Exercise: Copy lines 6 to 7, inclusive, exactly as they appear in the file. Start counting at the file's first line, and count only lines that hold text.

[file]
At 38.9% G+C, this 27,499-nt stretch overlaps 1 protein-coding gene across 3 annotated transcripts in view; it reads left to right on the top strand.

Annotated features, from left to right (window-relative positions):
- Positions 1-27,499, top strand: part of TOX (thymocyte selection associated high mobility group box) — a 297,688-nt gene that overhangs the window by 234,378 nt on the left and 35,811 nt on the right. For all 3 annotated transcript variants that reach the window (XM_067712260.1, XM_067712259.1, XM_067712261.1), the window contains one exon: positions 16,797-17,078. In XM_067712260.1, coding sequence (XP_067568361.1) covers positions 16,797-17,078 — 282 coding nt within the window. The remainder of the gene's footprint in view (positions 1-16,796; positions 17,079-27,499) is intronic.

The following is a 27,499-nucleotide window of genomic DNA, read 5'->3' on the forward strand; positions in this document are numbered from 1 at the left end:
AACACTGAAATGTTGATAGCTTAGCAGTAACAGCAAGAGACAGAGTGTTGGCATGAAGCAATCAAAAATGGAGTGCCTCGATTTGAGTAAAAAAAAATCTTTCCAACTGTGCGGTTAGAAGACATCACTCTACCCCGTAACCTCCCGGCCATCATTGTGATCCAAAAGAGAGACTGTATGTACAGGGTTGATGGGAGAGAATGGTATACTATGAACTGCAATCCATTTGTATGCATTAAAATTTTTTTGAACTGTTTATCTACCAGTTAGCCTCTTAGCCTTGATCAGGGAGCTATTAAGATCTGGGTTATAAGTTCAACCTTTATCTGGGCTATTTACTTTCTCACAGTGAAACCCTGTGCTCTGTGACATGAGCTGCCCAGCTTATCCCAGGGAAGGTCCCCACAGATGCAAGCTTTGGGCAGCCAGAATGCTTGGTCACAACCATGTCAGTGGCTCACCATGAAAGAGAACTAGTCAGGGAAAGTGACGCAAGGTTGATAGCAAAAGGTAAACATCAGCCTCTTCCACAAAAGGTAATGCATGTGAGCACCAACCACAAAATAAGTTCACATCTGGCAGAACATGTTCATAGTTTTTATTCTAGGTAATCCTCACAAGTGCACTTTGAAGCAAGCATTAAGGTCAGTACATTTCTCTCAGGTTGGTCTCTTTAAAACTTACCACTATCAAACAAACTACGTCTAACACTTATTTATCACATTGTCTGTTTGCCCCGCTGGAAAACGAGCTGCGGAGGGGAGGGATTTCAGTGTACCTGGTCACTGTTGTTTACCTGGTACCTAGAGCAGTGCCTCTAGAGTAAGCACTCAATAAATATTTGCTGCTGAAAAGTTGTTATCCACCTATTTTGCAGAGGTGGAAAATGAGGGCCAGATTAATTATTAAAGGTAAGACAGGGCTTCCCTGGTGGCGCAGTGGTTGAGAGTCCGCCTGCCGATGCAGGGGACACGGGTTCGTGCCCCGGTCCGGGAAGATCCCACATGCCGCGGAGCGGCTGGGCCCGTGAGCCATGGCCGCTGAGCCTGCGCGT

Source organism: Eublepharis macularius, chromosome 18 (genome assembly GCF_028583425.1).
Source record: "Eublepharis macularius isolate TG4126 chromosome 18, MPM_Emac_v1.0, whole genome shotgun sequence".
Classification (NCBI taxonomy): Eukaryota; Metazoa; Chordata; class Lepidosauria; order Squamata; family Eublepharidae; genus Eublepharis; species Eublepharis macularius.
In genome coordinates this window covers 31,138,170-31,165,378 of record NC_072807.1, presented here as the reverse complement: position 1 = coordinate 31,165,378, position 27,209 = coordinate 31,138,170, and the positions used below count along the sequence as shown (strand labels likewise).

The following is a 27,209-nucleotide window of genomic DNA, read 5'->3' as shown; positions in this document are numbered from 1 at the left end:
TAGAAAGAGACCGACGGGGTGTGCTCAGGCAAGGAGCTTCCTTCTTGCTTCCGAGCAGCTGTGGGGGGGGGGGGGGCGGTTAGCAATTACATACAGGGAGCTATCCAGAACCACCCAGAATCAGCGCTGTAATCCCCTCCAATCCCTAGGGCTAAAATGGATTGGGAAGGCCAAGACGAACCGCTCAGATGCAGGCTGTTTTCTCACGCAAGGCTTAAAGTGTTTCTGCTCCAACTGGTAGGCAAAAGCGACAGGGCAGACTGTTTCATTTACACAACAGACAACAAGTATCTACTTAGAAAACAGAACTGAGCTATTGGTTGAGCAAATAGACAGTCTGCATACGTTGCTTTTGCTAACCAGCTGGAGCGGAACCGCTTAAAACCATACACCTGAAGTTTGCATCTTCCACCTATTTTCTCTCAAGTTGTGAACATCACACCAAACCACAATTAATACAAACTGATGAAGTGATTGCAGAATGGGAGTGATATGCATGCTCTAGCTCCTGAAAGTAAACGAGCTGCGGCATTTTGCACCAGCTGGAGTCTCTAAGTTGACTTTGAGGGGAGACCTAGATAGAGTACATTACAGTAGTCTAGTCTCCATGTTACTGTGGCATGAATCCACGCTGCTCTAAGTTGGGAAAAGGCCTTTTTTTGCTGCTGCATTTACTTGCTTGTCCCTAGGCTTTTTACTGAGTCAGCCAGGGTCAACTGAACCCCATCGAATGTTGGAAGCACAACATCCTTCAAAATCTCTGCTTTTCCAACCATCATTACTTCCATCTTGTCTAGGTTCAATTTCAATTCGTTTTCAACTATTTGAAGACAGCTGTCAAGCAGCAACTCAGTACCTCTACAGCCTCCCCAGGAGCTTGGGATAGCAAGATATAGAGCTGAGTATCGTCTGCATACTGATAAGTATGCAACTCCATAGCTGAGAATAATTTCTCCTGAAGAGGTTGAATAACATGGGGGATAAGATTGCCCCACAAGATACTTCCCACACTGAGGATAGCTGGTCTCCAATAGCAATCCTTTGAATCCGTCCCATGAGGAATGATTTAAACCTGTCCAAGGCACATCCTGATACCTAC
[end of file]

Source organism: Eublepharis macularius, chromosome 18 (genome assembly GCF_028583425.1).
Source record: "Eublepharis macularius isolate TG4126 chromosome 18, MPM_Emac_v1.0, whole genome shotgun sequence".